Spotting Scams: 4 Common Tax Scams and How to Avoid Falling for Them
Photo: Kelly Sikkema / Unsplash
Tax season is a prime time for scammers. They know completing a tax return can be complicated, and they also know that most people fear the IRS so much that they will do almost anything to appease them. These two factors make taxpayers vulnerable to a multitude of scams designed to gather personal information and steal tax refunds.
The best way to avoid becoming a victim is to educate yourself. Knowing the types of deception scammers use to get your information or money can help you identify a racket when you see one. Below, we discuss several scams you should be aware of for the upcoming tax season.
- Identity Theft
Identity theft can happen anytime, but during tax season, scammers may attempt to use your personal information (name, address, social security number, birth date, etc.) to complete your online tax return lodgment and obtain your refund.
Most people find out someone has stolen their information when they file their taxes, only to be notified that a tax return has already been filed under their social security number. It can be frightening when this happens, but stay calm and file a Form 14039 Identity Theft Affidavit to notify the IRS of fraudulent activity.
- Gift Card Scams
Scammers use gift card scams in a variety of ways. During tax season, they may call you and tell you they are the IRS and that you owe back taxes. They threaten legal action if you do not remit payment in the form of various gift cards. If you purchase the gift cards and call them back, they’ll ask for the card numbers and PINs, which gives them full access to the money you’ve spent. They’ll then go online and make purchases, leaving you with no way to recoup the money you spent.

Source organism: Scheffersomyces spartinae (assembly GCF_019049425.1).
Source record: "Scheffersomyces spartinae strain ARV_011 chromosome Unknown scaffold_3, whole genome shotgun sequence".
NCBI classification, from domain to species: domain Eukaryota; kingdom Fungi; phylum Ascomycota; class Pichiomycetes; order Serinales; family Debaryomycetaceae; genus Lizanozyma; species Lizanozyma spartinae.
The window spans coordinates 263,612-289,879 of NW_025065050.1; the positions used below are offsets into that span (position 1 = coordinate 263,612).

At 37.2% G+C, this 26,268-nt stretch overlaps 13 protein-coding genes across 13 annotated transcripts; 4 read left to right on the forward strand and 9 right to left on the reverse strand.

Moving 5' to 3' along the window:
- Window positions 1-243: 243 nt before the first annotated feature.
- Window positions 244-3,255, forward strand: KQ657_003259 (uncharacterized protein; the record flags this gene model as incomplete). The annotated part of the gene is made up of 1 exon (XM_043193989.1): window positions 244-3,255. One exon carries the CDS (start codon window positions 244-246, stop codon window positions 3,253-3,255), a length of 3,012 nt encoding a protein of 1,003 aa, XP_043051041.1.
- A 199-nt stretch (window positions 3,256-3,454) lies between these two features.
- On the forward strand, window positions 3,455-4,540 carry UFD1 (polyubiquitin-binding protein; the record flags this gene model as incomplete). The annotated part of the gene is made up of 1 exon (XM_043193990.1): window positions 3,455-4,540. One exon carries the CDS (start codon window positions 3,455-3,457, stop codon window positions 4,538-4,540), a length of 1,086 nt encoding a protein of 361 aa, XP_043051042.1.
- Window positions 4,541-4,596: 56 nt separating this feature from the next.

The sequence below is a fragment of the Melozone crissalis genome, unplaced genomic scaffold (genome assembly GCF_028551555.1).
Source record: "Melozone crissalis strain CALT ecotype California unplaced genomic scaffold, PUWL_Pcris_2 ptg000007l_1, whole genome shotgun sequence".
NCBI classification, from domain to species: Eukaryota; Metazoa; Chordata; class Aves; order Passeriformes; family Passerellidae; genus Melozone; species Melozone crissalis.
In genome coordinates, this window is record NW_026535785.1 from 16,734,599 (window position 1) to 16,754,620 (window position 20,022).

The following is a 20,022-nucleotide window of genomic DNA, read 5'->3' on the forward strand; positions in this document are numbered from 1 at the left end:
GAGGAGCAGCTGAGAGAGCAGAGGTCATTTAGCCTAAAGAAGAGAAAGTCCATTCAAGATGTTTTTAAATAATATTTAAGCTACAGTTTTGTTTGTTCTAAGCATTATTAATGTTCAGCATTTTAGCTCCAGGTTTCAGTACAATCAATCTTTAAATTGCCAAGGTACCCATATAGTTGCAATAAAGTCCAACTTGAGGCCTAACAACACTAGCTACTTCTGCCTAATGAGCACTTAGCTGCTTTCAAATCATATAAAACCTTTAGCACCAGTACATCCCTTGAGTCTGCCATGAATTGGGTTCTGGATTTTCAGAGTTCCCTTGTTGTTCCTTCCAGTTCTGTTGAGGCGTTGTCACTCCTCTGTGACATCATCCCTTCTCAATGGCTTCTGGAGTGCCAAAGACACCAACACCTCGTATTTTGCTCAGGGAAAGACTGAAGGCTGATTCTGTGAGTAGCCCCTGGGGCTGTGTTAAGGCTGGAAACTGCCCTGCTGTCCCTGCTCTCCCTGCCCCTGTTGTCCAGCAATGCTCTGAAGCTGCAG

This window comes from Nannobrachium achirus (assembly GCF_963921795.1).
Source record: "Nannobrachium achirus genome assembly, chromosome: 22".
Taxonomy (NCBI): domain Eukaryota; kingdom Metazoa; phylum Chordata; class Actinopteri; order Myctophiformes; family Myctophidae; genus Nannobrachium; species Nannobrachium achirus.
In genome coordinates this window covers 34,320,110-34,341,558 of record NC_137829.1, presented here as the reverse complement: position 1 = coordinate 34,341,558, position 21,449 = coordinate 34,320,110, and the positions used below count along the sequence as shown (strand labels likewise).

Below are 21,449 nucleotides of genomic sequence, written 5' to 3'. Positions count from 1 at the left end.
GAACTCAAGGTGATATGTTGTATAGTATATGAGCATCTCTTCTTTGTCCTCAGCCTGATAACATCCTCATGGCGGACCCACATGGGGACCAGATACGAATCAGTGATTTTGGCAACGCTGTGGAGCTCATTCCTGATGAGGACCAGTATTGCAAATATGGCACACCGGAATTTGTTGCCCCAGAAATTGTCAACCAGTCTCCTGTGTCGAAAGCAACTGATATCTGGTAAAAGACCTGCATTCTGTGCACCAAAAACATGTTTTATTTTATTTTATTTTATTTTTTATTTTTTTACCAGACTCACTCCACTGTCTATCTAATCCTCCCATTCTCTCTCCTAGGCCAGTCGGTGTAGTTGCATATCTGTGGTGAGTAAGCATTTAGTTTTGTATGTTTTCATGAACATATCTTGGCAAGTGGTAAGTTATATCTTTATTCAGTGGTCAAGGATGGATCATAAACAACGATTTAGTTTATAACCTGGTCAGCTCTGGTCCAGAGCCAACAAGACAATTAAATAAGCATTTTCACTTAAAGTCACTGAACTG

First and foremost, the IRS will never call you. If they need to contact you, they will send you something in the mail. If you get a call “from the IRS,” hang up. It’s a scammer for sure.
- Refund Recalculation Scams
Everyone wants the biggest refund they have coming to them, which is why this scam works so well. Scammers will send an email or text – again pretending to be the IRS – saying they made a mistake and that you have a bigger refund coming to you. All you have to do is click the link provided and enter your personal information. Once you do, they have access to everything they need to get into your bank accounts and credit cards or to open lines of credit in your name.
Again, the IRS will never contact you via email or text, only by mail. If you receive one of these emails, never click the link provided. Instead, delete the email immediately.
- Stimulus Payment Scams
While it’s true the government sent out stimulus payments during the pandemic, no new stimulus payments have been announced as of late. Scammers prey on individuals who don’t know any better by contacting them and telling them they have a stimulus payment waiting. You just have to click the link and provide the information. If you do, however, you’re giving scammers access to your sensitive information to use as they wish.
Remember, the IRS will never contact you by email, so right away, you know this is a scam. Never click any links, and don’t provide your personal information. Delete the email immediately.
These are just a few of the scams you should be aware of this coming tax season. Be smart, educate yourself, and be on the lookout for these tax scams.